When we visited France recently, we made it a point to try riding our bikes from Versailles to Paris during an afternoon just to see what it was like. Although it was not an easy ride and we got lost numerous times, it was an unforgettable experience and a special way to experience these two famous French cities.
Alas, I have put together a video of that experience to share with you all. It shows the entire ordeal from riding within the well-paved and leafy suburbs of Versailles to getting lost on a forested path with weeds as tall as your head, to wandering upon an enchanting garden overlooking Paris. Part of it is a music video, part of it includes dialogue. Hope you enjoy!
Click on HD to watch in high definition.
Also, a short video of biking along the canal in the beautiful park of the Versailles Palace.
Bike the whole world! And vive le vélo!
We have visited 9 historical sites and found 2 that are awesome for casual bike rides and one that has the potential but fails miserably.
1. If Paris is your destination, you must pay a visit to Palace of Versailles. It’s only 13 miles/31 km train ride (or bike ride!) that costs about 3.5 euros. The Chateau de Versailles is an UNESCO’s World Heritage List for 30 years and it is one of the most marvelous achievements of French architecture and art. 3 kings from Louis XIII, XIV and the XVI with Marie Antoinette had lived there until the French Revolution.
Adjacent to it, are the Gardens and Park of Versailles where you can ride your bike for miles (~6 miles/10 km). It is heavenly and breathtaking! And it’s free for admission. If you don’t have a bike, there’s a bike rental. And if you want a different angle of the park, they have boats for rental too. The downside to the bike paths is that some parts are not paved, but quickly you forget about it due to the immense beauty of the park.
2. Another epic casual bike ride is to Mont St. Michel, another UNESCO site. It is situated in between Normandy, France on a island when high tides occur. Mont St. Michel started off as a monastery during the 8th century and over hundreds of years became a fortified city. The city of Minas Tirith in the Lord of the Rings, director Peter Jackson used this castle. It is majestic and godly.
Photo above is a new path to Mont St. Michel. From the car parking, it’s 1.6 mile/2.5 km of bliss riding to the place. As I was riding on this path, I felt as I was on a horse galloping from the danger behind me to safe haven like in Lord of the Rings. It also hosts night events and the place is lit up after dusk. A bike ride to it at night must be amazing!
Once the new path is completed, I hope they let bikes in and to include bike racks at the foothill. For now, bikes are allowed. Moreover, it would be wonderful to have a bike/ped path that wraps around the island commune, too.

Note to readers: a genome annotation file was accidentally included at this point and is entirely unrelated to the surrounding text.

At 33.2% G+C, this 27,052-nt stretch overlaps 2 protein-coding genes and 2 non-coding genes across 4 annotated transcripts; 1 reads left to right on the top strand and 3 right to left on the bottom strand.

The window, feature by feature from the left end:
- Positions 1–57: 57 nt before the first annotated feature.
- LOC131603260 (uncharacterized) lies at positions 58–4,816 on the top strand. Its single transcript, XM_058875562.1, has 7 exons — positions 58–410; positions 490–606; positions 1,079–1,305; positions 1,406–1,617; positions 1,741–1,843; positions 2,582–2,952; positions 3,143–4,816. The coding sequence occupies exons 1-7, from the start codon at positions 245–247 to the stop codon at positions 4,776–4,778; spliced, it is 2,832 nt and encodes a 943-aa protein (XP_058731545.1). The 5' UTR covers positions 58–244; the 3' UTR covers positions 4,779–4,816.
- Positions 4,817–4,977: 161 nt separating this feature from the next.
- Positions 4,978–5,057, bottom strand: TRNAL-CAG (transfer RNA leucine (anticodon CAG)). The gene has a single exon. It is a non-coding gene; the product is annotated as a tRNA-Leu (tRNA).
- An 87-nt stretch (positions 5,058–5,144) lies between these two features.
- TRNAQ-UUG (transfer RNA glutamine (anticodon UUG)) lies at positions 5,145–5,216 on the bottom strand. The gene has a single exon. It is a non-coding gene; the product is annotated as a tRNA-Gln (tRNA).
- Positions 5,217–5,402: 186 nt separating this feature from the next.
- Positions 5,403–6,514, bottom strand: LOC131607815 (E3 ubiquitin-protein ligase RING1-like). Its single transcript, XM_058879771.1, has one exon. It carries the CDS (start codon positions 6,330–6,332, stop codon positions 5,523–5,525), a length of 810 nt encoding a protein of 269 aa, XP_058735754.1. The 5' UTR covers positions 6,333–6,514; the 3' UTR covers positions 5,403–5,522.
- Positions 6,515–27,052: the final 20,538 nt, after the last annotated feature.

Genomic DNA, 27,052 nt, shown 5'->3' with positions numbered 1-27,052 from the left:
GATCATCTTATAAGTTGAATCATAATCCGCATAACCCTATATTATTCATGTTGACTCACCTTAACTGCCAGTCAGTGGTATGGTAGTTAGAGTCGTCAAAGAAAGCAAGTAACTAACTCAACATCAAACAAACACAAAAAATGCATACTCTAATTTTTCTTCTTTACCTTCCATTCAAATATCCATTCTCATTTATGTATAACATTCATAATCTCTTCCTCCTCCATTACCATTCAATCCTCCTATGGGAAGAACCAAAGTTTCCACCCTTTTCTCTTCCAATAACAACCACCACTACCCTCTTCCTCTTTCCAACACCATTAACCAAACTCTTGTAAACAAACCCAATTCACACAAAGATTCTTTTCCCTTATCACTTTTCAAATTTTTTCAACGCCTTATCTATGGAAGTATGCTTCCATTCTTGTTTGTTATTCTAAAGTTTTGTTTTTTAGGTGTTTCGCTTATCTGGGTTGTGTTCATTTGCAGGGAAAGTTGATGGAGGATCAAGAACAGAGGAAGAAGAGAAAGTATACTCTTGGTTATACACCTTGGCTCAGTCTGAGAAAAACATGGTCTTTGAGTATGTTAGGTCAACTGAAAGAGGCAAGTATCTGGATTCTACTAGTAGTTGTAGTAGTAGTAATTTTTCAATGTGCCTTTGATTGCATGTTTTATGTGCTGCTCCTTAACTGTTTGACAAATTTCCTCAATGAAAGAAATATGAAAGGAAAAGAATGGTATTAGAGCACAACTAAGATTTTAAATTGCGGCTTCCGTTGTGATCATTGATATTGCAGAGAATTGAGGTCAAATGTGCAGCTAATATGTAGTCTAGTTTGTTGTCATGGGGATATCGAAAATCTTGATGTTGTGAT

Currently, there are 40 some residents living inside while the site get 3 million visitors, the most outside of Paris. It is pretty packed at the bottom of the castle, but the crowd thins out at the top where cost of admission is applied.
3. The last but not least epic site to check out is Chateau de Chenonceau in Loire Valley. It’s most visited chateau in France after the Palace of Versailles. Chenonceau was built during the early 1500s and overseen by 2 different queens, a rich heiress and a mistress, all women.
Again, we brought our folding bikes expecting to ride throughout the vast garden of the chateau, but it was a huge disappointment! I understand that some parts of the chateau should only be designated for pedestrians, like Catherine’s Garden, Diane’s Garden and the Maze. These are crowded places with lots of details to appreciate, so you would most likely want to walk anyway. What they did with the Palace of Versailles is a great example. The Palace and the nearby Gardens are off limits, while the Park is opened to all.
A huge and beautiful place like this, does the organization of the place expect people to walk throughout the whole area? As anyone knows, biking is quiet and covers large distance, which won’t degrade the emotions and the appearances at all.
Bikes are banned from entering and must be parked at the entrance. You can see in the next few photos that most of the paths away from the chateau and the gardens are all empty of visitors. It’s a great shame!
To conclude, France is a beautiful country with many huge spaces dedicated to historical monuments and buildings and if bikes are allowed and regulated properly, the enjoyment of these sites would be even more enjoyable.
We just got back from France and would like to report on what we observed about bicycling in Paris.
We decided to ride from our hotel in Versailles all the way to Paris. It was about 13 miles /21 km and when we got to Paris, the first thing we noticed were huge bike share stations called Vélib (short for bike and freedom in French). Everywhere you go, there’s a bike share station. The program is comprised of a whopping 20,000 bike shares in 1,800 stations, located 300 meters apart which explains what we saw. That’s about 1 bike per 100 Parisians, the largest bike share scheme per capita.
It’s no wonder that every 10 bicyclists we saw, about 8 of them are on a Vélib. And it’s so popular that Paris also has a kids’ version called P’tit Velib.
Although Paris has such a great bike share scheme and I do appreciate that the bridges over Seine River have separated bike paths, but their bike infrastructure on regular streets remains lackluster. You can pretty much tell that wherever there’s space, they just slap on some bike signs and say, “voila!”
I didn’t feel comfortable riding around. Many big streets don’t even have striped bike lanes and you’d probably want to avoid riding on them as much as possible. Cars are going pretty fast. In addition, the turnabouts are frightening to go into. Cars are always coming into the roundabout without slowing down, and drivers are always making right turns (I wouldn’t be surprised that right-hooks would make up most of the accidents there) in roundabouts. Moreover, the abundant exhaust fumes from the diesel engine cars was repulsive. There were so many scooters too and their emissions are not regulated.